In mammals, successful pregnancy is dependent in part on the adaptation or regulation of the maternal immune system to prevent the rejection of the embryonic semiallograft. A modification in Th cell function and secretion is a requirement for the establishment and maintenance of pregnancy. Although there is strong evidence from studies in humans and mice linking successful pregnancy with the predominance of Th2-type immunity, the situation in cattle remains unclear. This study describes the characterization of the immune response of the bovine maternal endometrium to the presence of a developing embryo, with specific emphasis on the macrophage and dendritic cell populations and associated factors, using quantitative real-time PCR, in situ hybridization, and immunohistochemistry. Furthermore, in vivo and in vitro models were developed to investigate the potential role of progesterone and interferon-tau (IFNT) in the regulation of these immune factors. There was a marked increase in the population of CD14(+) cells and CD172a-CD11c(+) cells in the endometrium in response to pregnancy, which was paralleled by increased mRNA expression of a number of non-Th-associated factors, including IL12B and IL15, and downregulation of IL18. In addition, we identified several novel IFNT- and progesterone-regulated factors, including IL12B, MCP1, MCP2, PTX3, RSAD2, and TNFA, whose regulation may be critical to pregnancy outcome. Our findings give center stage to non-Th cells, such as monocytes/macrophages and dendritic cells, in the bovine immune response to the semiallogenic embryo. In conclusion, we propose that in cattle, successful pregnancy establishment is associated with a dramatic regulation of the cytokine network, primarily by endometrial monocytes/macrophages and dendritic cells.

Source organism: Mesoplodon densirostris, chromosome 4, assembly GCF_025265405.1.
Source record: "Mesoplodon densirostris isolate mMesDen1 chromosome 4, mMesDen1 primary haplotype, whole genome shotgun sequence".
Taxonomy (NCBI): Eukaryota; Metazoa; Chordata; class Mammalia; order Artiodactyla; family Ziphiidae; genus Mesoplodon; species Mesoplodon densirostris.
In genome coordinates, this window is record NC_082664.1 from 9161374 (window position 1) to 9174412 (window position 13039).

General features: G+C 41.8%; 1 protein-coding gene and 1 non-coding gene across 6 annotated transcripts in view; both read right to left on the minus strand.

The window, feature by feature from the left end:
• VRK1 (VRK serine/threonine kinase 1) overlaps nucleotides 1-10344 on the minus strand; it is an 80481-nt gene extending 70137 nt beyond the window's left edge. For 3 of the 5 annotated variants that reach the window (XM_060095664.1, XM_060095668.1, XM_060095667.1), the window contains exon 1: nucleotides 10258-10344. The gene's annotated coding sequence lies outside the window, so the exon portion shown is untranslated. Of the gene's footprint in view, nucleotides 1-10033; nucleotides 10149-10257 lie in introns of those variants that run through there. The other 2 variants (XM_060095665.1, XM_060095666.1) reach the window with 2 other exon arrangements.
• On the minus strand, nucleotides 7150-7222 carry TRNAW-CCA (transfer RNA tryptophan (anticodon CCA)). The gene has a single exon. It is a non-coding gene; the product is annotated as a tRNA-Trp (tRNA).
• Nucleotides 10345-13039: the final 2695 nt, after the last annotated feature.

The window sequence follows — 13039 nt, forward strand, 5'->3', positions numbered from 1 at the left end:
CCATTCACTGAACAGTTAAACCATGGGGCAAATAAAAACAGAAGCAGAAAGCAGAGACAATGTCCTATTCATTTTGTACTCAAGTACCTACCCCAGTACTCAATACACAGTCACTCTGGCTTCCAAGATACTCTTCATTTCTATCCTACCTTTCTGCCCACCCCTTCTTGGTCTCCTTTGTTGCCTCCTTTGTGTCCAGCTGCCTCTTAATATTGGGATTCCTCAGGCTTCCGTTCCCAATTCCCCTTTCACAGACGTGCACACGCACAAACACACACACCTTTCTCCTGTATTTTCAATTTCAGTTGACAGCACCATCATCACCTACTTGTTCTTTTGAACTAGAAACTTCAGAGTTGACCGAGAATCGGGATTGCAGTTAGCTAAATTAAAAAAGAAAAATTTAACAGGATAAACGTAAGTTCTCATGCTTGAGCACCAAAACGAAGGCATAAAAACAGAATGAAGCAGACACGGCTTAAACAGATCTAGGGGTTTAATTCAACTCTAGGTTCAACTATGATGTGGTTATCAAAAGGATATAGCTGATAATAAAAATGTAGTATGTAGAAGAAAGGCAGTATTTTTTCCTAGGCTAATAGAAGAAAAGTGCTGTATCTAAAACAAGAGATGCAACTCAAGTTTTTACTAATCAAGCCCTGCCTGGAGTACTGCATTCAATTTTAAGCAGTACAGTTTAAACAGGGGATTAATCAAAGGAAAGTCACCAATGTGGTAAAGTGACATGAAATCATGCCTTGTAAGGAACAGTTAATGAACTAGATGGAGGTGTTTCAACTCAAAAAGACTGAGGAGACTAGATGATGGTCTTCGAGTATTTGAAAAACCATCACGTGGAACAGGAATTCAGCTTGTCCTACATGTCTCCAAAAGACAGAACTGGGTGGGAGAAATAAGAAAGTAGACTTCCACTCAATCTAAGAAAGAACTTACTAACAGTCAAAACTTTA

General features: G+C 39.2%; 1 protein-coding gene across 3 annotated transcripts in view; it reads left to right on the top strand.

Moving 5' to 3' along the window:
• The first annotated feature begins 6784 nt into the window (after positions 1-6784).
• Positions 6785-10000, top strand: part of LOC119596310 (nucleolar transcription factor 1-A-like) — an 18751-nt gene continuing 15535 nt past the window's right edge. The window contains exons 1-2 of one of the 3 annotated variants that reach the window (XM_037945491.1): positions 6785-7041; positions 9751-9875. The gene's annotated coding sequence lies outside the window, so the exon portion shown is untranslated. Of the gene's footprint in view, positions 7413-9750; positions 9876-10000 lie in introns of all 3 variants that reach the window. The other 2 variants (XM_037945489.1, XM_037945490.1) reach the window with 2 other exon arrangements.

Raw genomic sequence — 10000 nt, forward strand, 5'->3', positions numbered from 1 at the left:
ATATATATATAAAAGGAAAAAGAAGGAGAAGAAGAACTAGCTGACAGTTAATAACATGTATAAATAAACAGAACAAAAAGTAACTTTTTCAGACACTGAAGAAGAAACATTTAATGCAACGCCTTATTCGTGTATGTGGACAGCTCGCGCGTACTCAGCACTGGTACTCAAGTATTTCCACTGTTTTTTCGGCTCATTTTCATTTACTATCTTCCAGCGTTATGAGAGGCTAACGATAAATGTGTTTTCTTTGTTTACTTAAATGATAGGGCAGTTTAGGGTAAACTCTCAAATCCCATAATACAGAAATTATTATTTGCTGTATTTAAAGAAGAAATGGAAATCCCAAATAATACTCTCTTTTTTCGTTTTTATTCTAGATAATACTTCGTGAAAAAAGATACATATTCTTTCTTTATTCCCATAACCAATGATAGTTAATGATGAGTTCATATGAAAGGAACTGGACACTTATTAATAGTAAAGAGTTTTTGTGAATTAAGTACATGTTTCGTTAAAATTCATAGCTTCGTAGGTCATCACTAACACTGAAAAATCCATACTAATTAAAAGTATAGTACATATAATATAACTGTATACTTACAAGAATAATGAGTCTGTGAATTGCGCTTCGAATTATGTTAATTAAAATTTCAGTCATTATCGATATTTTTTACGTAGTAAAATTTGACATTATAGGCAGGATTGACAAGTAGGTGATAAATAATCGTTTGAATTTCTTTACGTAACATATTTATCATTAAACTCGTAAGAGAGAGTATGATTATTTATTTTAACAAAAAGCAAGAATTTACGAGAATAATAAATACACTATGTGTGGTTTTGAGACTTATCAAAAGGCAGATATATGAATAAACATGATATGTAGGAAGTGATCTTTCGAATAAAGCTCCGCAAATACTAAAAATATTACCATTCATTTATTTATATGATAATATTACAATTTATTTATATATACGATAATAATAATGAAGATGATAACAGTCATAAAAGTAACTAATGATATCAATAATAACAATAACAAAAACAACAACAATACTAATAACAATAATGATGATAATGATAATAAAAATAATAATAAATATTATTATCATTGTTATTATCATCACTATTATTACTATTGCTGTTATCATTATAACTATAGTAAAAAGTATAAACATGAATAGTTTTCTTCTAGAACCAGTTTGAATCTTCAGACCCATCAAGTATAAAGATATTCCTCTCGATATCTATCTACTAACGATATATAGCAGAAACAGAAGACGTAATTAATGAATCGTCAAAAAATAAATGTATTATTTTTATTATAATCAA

University College Dublin ->